While Dayton, Ohio would see 89% coverage of the sun during the Great American Eclipse, the crew from Oberwerk headed south in order to experience totality. Linda and Rick were near Gatlinburg, TN, while Kevin and Jane headed for western Kentucky. Hopkinsville, KY was declared the best place in the Midwest to observe the eclipse, but we elected to avoid the crowds and chose Russellville- about 30 miles to the east, and also on the center line (2 minutes 29 seconds of totality). In order to avoid crazy-high hotel rates, we stayed in Louisville, KY on Sunday- which was far enough from the band of totality to still have normal-price rooms available (not to mention downtown Louisville’s 4th Street Live is always a great time).
Our plan was to arrive in Russellville early Monday morning and then scope out the town for the best place to observe. But first we had to stop at the Russellville Walmart Supercenter to purchase chairs, since we had forgotten to load them in Dayton. Upon exiting the Walmart (8am), we noticed that the perimeter of the huge parking lot was lined with cars, and some people were setting up telescopes in the lawn area surrounding the parking lot. We immediately realized that we had found our spot- so we grabbed one of the last available perimeter parking spots and set up.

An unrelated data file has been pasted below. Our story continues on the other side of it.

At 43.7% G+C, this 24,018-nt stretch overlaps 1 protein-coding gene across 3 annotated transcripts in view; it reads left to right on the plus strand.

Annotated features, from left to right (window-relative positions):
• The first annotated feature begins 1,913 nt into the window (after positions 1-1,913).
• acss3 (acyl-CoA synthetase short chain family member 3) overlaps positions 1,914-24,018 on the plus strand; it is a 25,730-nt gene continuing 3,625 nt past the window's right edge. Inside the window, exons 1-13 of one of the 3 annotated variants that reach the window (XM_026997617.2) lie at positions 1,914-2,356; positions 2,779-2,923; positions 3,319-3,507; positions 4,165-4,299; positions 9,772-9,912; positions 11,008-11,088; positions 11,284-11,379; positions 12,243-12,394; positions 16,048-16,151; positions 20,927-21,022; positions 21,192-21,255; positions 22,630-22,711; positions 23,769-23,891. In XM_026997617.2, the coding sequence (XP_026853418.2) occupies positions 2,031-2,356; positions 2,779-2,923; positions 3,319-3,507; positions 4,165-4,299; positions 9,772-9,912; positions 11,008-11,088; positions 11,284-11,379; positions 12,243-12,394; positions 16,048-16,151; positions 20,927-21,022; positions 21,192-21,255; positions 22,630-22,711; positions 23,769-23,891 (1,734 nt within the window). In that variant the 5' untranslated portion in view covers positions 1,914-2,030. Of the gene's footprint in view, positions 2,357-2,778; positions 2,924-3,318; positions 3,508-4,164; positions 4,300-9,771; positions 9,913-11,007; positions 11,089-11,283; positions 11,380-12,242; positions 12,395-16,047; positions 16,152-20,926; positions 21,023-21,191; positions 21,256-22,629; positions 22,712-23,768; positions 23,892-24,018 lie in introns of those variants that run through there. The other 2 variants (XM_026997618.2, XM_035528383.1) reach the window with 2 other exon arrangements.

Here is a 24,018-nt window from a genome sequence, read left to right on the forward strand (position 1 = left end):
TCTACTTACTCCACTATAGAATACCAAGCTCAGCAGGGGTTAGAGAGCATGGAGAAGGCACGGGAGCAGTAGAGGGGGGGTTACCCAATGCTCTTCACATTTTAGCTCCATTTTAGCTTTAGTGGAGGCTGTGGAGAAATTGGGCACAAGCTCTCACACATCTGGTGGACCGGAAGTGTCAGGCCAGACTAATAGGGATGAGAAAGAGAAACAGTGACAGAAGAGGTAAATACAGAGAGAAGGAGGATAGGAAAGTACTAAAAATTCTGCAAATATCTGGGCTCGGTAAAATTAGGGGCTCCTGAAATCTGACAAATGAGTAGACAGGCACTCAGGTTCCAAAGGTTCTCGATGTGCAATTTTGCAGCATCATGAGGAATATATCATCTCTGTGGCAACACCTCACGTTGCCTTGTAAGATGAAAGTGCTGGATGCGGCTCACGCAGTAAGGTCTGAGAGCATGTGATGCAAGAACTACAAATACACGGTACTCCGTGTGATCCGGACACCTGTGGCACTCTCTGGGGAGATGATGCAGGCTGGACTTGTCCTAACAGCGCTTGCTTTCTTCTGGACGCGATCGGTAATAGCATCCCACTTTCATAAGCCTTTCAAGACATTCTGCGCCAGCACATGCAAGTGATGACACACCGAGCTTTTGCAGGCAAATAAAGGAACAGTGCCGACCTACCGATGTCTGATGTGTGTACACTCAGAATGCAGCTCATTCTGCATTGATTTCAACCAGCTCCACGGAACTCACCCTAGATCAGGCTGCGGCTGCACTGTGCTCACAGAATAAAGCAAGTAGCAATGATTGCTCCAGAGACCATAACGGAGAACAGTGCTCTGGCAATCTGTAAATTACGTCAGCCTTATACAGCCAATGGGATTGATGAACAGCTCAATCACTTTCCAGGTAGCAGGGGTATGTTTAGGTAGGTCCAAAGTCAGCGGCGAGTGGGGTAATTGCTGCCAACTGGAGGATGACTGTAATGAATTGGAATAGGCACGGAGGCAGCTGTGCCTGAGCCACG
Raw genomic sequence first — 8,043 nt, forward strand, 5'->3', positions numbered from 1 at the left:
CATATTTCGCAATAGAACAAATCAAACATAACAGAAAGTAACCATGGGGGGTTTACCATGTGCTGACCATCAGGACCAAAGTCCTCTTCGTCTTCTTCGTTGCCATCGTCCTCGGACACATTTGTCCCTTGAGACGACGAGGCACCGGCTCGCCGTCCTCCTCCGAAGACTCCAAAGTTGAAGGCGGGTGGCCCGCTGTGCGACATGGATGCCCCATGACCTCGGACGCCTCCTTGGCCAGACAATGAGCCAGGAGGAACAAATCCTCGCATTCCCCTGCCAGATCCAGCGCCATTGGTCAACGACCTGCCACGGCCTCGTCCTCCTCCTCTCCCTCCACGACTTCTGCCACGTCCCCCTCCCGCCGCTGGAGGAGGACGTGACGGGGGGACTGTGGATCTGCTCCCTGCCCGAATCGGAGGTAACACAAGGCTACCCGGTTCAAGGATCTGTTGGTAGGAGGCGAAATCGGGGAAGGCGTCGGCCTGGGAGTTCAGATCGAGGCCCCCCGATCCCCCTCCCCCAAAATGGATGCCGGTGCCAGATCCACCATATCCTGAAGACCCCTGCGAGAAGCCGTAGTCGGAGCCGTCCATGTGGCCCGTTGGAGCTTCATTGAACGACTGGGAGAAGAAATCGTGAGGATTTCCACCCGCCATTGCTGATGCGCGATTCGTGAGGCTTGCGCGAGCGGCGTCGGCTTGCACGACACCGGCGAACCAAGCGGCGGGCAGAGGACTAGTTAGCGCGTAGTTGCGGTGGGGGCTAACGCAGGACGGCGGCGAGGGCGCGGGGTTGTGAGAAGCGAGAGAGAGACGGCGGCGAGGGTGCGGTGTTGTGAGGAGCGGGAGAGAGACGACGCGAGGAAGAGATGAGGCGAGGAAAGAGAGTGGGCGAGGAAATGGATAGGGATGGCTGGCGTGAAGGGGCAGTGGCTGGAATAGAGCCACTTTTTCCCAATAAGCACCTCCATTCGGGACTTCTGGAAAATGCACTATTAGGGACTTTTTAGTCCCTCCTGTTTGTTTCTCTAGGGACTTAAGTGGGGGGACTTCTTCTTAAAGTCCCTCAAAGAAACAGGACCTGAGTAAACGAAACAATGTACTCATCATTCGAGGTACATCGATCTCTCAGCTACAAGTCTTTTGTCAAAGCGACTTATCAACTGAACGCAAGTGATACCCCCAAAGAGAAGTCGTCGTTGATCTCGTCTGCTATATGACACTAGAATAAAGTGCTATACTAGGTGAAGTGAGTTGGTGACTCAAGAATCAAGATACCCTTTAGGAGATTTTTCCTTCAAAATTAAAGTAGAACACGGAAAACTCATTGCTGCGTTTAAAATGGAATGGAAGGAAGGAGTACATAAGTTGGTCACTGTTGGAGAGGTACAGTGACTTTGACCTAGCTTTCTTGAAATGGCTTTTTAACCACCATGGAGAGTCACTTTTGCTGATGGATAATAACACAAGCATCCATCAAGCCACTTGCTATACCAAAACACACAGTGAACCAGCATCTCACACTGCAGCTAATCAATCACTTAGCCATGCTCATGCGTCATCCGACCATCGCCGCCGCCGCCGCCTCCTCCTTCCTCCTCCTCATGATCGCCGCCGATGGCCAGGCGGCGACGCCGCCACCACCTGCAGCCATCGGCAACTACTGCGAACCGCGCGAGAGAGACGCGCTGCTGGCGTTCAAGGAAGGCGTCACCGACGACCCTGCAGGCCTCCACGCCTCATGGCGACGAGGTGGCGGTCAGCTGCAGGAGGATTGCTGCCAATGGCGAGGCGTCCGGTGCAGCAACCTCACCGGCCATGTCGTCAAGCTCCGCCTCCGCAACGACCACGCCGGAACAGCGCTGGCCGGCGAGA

We brought an Oberwerk BT-100-45 for visual observation (prototype high-gloss white with Oberwerk-USA TR3 walnut tripod), and an Oberwerk 20-60×82 Sport ED Spotting Scope with Novagrade Tablet Adapter, to capture images and video on an iPad Pro. Both were equipped with Thousand Oaks solar filters. We also brought our Coronado PST, with Denkmeier 60mm upgrade, for hydrogen-alpha views of the sun while waiting for the eclipse to begin. It was a hot day, but the skies couldn’t have been more perfect. While waiting, we had dozens of people stop by checking out our gear, and it was great fun watching people gasp when they saw the BT-100-45’s incredible view of the eclipsing sun! The iPad, Novagrade-mounted to the Sport ED spotting scope, was also very popular, as groups of people could all see the view from the 10″ screen. We estimate there were between 200 and 300 people hanging out at the Walmart parking lot, everyone we met was very friendly and excited to be there.
When totality arrived, the crowd cheered- and it was truly awesome! We were concerned that the Walmart floodlights would turn on, but they remained off, even though most streetlights off in the distance were on (Thanks Walmart management!). When the eclipse ended, we packed up and headed for home- us, and millions of others. Needless to say, the return trip was miserably-slow (we arrived at 12:30am). But we all agree- it was certainly worth it!